I can go shopping alone most of the time, pretty well assured that I will not be followed or harassed.
Whether I use checks, credit cards or cash, I can count on my skin color not to work against the appearance of financial reliability.
I can be sure that if I need legal or medical help, my race will not work against me.
“You don’t have to be a ‘bad person’ to be racist, but simply to have a human, social brain living and operating in our current society that is entrenched in systemic and institutionalized racism.” — Dr. Marley Jarvis
These examples of white privilege come from “Unpacking the Invisible Knapsack,” a 1989 essay by Wellesley scholar Peggy McIntosh generally credited as the first use of the term. But these are adult phenomena. What does white privilege have to do with early education? I spoke to Drs. Marley Jarvis and Andrew Meltzoff of the Institute for Learning & Brain Sciences at University of Washington (I-LABS) about how children’s first experiences of race determine later perceptions and attitudes.
Here are Drs. Jarvis and Meltzoff’s recommendations:
Remember that learning starts at birth. At a very early age, children begin absorbing societal norms from adults. “We are their role models for legitimate, expected and invited ways of acting toward other people,” says Meltzoff. “Children watch what we do and not just what we say. This means that if we say, ‘All people are equal,’ but we have only white friends, our children will notice.”
Understand that awareness of race begins early. “Studies tell us that even infants can tell the difference between Black and white faces,” Dr. Jarvis notes. “Preschoolers categorize themselves and others by race.” Before long, awareness of race can curdle into racism. “Around 7-9 years old, children start to make sense of the socialized meaning of race, including the use of stereotypes and making judgments about the differences between people,” she says, pointing out that children (regardless of their own race) show preferences for whites over other racial groups.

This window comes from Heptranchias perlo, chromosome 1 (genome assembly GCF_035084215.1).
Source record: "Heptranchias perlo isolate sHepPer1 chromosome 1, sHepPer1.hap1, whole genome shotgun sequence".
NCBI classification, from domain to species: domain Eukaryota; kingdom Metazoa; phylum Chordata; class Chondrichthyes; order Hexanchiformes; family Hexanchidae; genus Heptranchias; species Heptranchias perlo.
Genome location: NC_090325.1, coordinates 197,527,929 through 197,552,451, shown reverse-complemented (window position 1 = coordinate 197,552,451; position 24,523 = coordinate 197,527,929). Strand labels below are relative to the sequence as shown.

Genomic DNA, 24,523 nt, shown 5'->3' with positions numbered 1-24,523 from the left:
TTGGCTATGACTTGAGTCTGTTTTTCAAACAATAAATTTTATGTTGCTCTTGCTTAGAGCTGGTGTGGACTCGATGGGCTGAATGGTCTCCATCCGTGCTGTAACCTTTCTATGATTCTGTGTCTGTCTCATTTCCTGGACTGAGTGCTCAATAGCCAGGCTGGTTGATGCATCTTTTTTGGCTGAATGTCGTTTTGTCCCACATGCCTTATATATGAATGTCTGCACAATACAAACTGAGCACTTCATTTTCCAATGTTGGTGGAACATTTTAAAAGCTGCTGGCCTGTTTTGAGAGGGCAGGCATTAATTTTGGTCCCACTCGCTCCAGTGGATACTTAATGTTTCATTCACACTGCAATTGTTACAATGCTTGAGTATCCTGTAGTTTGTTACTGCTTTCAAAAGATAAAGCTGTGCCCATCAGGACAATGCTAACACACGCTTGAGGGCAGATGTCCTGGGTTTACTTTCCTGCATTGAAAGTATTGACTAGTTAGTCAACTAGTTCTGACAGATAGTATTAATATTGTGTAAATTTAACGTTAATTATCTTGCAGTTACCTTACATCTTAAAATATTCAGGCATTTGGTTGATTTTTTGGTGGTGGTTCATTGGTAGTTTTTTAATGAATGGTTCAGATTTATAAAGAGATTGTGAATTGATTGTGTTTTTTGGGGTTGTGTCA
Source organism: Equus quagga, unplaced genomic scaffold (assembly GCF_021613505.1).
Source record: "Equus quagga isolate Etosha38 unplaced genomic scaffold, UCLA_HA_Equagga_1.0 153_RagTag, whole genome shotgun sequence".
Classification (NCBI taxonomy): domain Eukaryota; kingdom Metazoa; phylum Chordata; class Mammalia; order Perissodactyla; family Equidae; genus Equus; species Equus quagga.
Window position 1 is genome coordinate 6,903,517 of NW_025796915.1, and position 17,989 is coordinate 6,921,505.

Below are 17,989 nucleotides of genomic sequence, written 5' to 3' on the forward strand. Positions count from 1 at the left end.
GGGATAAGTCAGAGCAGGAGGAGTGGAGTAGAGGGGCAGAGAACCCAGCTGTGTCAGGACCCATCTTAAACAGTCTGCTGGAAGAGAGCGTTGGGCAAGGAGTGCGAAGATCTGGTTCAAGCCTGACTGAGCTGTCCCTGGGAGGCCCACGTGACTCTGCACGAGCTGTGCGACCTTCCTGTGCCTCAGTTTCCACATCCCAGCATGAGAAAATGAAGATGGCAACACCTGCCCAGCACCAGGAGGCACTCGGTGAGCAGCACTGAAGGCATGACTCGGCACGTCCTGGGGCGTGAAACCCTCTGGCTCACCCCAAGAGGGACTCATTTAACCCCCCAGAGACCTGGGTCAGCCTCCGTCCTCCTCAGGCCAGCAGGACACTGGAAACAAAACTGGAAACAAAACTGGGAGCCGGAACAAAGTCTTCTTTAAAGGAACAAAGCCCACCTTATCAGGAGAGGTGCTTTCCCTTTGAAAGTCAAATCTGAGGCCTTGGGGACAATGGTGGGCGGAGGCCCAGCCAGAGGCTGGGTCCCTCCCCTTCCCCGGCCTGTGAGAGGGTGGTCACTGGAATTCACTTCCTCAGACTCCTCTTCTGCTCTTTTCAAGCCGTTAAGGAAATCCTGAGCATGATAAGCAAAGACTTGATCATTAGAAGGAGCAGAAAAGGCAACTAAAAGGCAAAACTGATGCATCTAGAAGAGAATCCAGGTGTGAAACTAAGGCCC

Learn to recognize racism in others. As an example, Dr. Jarvis cites the well-documented instances when teachers are more likely to discipline young Black boys than white boys for similar behaviors. “The teacher’s brain has cataloged a lifetime of racist messages from their surroundings,” she explains, “including media, books, growing up in segregated schools and so on, and then draws conclusions without their conscious awareness.” While working to counteract racism through behaviors and broader systemic policies and actions, she says, it is helpful to become aware of how our brains work in this way.
Speak up about racism. This one isn’t easy to get right, but it really matters. If we don’t recognize racism in the moment, it gets away with being a normal occurrence. White people can play an important role, especially in places of particularly unequal power such as the workplace where bringing up concerns around racism can potentially harm the career of a person of color.
Dr. Jarvis acknowledges, “It’s hard for humans to take criticism about their core identities in general, but in particular when coming from a stranger.” For this reason, she recommends focusing on our close relationships and spheres of influence for most impact. (Worried about participating in so-called cancel culture for “calling people out”? Read this perceptive article about how to “call them in.”)